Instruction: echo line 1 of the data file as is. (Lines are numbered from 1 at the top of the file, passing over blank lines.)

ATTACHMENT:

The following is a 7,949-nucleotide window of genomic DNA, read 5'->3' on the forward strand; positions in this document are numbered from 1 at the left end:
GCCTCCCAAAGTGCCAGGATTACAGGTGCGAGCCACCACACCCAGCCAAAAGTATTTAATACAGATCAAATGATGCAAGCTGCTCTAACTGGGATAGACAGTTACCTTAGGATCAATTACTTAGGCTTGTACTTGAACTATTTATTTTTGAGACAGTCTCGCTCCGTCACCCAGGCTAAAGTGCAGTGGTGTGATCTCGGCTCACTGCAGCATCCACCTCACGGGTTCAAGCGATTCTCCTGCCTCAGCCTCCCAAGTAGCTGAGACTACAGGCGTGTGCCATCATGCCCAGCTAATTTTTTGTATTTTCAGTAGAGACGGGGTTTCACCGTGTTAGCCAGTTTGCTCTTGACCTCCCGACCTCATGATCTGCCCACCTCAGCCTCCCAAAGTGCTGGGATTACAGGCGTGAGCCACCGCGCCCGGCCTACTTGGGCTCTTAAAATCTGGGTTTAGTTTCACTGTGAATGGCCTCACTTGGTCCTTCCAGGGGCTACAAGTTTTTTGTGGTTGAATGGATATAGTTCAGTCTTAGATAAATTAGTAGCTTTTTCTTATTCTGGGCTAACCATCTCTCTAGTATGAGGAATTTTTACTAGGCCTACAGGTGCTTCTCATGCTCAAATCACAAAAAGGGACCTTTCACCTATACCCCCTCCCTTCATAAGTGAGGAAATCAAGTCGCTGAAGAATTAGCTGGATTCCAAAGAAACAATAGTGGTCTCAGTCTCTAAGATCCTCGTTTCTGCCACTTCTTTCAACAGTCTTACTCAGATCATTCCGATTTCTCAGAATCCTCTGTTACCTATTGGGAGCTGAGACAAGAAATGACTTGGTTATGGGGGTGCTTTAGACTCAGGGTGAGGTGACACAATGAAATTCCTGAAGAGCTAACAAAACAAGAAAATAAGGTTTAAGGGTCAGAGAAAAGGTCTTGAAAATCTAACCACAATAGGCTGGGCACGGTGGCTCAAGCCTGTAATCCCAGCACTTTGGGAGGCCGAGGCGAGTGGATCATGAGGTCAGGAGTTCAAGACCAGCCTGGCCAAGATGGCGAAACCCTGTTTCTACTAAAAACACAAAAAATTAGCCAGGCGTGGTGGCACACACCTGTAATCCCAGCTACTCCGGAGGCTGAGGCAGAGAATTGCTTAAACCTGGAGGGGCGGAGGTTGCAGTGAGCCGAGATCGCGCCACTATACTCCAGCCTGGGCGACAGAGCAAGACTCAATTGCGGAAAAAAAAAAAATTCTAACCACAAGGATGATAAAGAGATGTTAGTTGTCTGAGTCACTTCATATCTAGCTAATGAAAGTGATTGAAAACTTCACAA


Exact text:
The following is a 7,949-nucleotide window of genomic DNA, read 5'->3' on the forward strand; positions in this document are numbered from 1 at the left end: